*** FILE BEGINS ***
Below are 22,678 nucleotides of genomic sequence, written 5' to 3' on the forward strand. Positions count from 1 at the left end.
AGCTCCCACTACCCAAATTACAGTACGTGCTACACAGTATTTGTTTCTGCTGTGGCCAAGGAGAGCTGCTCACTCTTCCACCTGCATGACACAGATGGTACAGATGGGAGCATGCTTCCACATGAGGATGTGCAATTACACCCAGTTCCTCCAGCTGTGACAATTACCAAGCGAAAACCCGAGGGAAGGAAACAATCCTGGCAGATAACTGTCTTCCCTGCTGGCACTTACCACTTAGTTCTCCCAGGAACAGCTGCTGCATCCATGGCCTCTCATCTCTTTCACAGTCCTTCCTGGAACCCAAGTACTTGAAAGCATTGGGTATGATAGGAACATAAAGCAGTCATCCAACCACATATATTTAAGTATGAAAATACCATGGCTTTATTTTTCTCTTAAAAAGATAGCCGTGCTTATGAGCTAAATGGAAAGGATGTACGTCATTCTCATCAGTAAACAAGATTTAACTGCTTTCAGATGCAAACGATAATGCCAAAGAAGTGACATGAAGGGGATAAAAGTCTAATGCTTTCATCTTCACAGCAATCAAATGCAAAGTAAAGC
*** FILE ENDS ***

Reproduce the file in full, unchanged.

Below are 22,678 nucleotides of genomic sequence, written 5' to 3' on the forward strand. Positions count from 1 at the left end.
AGCTCCCACTACCCAAATTACAGTACGTGCTACACAGTATTTGTTTCTGCTGTGGCCAAGGAGAGCTGCTCACTCTTCCACCTGCATGACACAGATGGTACAGATGGGAGCATGCTTCCACATGAGGATGTGCAATTACACCCAGTTCCTCCAGCTGTGACAATTACCAAGCGAAAACCCGAGGGAAGGAAACAATCCTGGCAGATAACTGTCTTCCCTGCTGGCACTTACCACTTAGTTCTCCCAGGAACAGCTGCTGCATCCATGGCCTCTCATCTCTTTCACAGTCCTTCCTGGAACCCAAGTACTTGAAAGCATTGGGTATGATAGGAACATAAAGCAGTCATCCAACCACATATATTTAAGTATGAAAATACCATGGCTTTATTTTTCTCTTAAAAAGATAGCCGTGCTTATGAGCTAAATGGAAAGGATGTACGTCATTCTCATCAGTAAACAAGATTTAACTGCTTTCAGATGCAAACGATAATGCCAAAGAAGTGACATGAAGGGGATAAAAGTCTAATGCTTTCATCTTCACAGCAATCAAATGCAAAGTAAAGC